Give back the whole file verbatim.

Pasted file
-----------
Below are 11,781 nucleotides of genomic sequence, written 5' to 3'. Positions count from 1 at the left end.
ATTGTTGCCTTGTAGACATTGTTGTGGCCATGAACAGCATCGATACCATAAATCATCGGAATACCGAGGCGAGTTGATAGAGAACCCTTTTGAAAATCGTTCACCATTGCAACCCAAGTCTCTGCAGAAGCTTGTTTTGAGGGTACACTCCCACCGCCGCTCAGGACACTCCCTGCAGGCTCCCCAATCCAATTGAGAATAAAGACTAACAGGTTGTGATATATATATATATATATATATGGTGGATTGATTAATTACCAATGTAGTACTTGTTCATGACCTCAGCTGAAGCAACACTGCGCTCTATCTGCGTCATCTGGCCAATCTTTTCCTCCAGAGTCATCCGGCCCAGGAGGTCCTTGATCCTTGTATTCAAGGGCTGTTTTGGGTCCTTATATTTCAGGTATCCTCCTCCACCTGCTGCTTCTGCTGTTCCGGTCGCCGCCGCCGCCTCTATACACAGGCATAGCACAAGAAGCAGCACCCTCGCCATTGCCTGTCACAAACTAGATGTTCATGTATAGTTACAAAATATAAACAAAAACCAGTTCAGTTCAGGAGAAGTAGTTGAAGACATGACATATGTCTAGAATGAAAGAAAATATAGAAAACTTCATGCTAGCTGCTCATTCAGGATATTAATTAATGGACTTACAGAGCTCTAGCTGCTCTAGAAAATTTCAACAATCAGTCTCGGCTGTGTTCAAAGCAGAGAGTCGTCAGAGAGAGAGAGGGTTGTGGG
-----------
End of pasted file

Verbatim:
Below are 11,781 nucleotides of genomic sequence, written 5' to 3'. Positions count from 1 at the left end.
ATTGTTGCCTTGTAGACATTGTTGTGGCCATGAACAGCATCGATACCATAAATCATCGGAATACCGAGGCGAGTTGATAGAGAACCCTTTTGAAAATCGTTCACCATTGCAACCCAAGTCTCTGCAGAAGCTTGTTTTGAGGGTACACTCCCACCGCCGCTCAGGACACTCCCTGCAGGCTCCCCAATCCAATTGAGAATAAAGACTAACAGGTTGTGATATATATATATATATATATATGGTGGATTGATTAATTACCAATGTAGTACTTGTTCATGACCTCAGCTGAAGCAACACTGCGCTCTATCTGCGTCATCTGGCCAATCTTTTCCTCCAGAGTCATCCGGCCCAGGAGGTCCTTGATCCTTGTATTCAAGGGCTGTTTTGGGTCCTTATATTTCAGGTATCCTCCTCCACCTGCTGCTTCTGCTGTTCCGGTCGCCGCCGCCGCCTCTATACACAGGCATAGCACAAGAAGCAGCACCCTCGCCATTGCCTGTCACAAACTAGATGTTCATGTATAGTTACAAAATATAAACAAAAACCAGTTCAGTTCAGGAGAAGTAGTTGAAGACATGACATATGTCTAGAATGAAAGAAAATATAGAAAACTTCATGCTAGCTGCTCATTCAGGATATTAATTAATGGACTTACAGAGCTCTAGCTGCTCTAGAAAATTTCAACAATCAGTCTCGGCTGTGTTCAAAGCAGAGAGTCGTCAGAGAGAGAGAGGGTTGTGGG